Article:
Eurozone PMI Confirms Economic Slowdown
The European Central Bank fell under more pressure to ease further at Thursday’s meeting after PMI figures across the bloc disappointed.
The euro dipped below $1.36 following the data’s release on Monday and traded at $1.3603 at 7:00 GMT on Tuesday morning.
Financial Times reported that eurozone PMI slipped in May, adding to worries that the bloc’s recovery was slowing down. The region’s Purchasing Managers’ Index fell to a six month low of just 52.2, down from 53.4 in April.
The figure reflected struggles across the entire region, with only Spain and the Netherlands showing any sort of increased momentum. Germany, the bloc’s largest economy, posted a further dip in factory activity while France’s PMI score came in below 50, indicating a contraction.
In a separate report, Germany’s consumer price index was also a cause for concern as the nation’s annual inflation figure fell below one percent and its monthly figures were negative. The data falls in line with consumer price data across the region, something the ECB will have to discuss at Thursday’s meeting.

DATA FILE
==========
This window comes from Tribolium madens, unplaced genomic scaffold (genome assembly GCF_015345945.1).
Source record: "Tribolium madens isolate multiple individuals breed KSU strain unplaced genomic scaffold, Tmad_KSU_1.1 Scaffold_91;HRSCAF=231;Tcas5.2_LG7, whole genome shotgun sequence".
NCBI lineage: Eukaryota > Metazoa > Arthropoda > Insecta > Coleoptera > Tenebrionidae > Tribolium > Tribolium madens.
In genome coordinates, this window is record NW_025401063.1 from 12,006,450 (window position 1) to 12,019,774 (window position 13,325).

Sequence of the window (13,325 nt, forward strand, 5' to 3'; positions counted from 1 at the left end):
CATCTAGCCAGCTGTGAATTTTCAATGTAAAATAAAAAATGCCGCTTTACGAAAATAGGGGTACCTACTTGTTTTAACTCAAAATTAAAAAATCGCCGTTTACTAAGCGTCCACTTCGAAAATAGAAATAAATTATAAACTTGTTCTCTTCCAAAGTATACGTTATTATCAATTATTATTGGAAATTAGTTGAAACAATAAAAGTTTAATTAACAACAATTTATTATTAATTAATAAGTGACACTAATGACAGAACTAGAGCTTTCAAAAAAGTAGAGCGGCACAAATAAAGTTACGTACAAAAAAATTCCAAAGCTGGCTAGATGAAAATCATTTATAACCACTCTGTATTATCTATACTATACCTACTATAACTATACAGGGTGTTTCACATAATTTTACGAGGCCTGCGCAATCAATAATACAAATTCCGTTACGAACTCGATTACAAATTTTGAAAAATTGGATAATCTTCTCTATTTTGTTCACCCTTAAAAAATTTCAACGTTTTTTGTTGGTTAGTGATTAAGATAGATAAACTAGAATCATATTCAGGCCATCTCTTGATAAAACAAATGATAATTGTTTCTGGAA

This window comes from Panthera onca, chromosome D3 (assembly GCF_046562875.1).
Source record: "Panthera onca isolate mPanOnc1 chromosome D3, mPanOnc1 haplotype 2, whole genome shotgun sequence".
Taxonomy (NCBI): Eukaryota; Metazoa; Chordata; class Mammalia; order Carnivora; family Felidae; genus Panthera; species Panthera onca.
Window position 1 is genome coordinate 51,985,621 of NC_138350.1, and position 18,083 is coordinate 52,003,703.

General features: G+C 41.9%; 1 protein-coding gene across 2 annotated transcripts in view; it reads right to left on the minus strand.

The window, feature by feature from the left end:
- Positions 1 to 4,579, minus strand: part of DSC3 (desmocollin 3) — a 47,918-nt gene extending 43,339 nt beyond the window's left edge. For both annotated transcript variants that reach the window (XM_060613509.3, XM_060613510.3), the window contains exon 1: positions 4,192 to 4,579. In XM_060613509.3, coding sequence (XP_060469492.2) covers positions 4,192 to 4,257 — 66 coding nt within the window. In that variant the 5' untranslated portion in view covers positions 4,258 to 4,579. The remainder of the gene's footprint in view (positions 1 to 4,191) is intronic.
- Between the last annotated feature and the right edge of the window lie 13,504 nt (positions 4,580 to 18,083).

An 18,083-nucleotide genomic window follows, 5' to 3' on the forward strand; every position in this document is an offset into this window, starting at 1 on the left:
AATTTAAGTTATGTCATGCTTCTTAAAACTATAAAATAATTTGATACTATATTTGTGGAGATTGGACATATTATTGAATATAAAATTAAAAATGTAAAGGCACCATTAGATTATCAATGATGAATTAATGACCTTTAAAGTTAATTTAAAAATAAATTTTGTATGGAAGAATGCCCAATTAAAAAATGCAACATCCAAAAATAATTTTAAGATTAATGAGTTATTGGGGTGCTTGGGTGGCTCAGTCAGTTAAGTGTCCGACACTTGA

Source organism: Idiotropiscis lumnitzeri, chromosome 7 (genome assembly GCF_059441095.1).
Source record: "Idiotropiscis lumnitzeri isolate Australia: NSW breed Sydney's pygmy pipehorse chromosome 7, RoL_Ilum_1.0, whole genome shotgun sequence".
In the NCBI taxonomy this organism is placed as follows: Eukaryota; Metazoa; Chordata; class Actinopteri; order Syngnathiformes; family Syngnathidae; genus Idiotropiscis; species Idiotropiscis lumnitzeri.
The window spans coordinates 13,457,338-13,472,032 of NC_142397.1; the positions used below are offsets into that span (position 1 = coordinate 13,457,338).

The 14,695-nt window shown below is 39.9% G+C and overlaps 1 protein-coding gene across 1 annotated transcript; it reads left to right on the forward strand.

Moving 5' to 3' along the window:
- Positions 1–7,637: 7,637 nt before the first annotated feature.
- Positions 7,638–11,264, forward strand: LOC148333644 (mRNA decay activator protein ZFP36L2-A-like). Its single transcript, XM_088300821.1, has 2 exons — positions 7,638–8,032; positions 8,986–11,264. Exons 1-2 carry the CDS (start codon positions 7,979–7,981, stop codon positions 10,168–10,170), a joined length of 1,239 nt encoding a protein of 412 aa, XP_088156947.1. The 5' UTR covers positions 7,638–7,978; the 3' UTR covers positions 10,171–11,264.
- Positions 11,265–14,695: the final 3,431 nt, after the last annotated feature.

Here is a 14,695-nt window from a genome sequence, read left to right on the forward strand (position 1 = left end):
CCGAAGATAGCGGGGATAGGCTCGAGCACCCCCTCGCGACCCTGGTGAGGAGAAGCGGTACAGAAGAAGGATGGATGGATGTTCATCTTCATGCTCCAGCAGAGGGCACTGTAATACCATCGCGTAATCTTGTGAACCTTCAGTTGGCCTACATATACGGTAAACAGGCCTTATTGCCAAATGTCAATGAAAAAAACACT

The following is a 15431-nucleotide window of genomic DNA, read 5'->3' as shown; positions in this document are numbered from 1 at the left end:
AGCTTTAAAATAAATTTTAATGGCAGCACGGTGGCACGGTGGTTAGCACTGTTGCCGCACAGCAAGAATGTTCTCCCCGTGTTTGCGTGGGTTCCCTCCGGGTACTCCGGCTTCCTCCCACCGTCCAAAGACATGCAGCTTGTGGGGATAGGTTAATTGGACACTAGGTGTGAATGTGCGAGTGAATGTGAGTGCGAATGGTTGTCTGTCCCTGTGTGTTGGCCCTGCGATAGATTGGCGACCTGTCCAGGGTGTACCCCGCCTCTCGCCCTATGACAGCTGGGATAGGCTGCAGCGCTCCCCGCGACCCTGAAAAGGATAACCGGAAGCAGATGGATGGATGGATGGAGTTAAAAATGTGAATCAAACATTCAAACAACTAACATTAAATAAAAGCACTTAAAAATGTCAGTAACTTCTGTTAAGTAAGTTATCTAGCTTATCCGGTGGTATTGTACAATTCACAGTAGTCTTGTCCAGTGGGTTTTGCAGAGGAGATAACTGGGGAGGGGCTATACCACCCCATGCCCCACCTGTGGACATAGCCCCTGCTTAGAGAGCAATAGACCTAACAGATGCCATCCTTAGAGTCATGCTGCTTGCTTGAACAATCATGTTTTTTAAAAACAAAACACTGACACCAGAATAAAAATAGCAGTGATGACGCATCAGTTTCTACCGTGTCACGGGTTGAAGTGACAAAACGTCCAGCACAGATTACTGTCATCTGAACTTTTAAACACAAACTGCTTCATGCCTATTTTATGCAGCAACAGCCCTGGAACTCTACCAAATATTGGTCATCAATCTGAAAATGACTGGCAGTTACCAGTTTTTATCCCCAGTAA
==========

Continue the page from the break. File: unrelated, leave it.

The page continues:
The bank is bound to make a policy change at its June meeting as ECB members have been openly discussing the likelihood in the weeks leading up. Most expect that the bank will cut its main interest rate, and possibly its deposit rate as well. Some are speculating about further monetary stimulus measures, though many believe the bank will hold off on that front.
In any case, the bank will likely try to devalue the common currency along with raising inflation; but many analysts see a rate cut having a minimal effect on the euro as ECB easing has already been priced in.
© 2015 Benzinga.com. Benzinga does not provide investment advice. All rights reserved.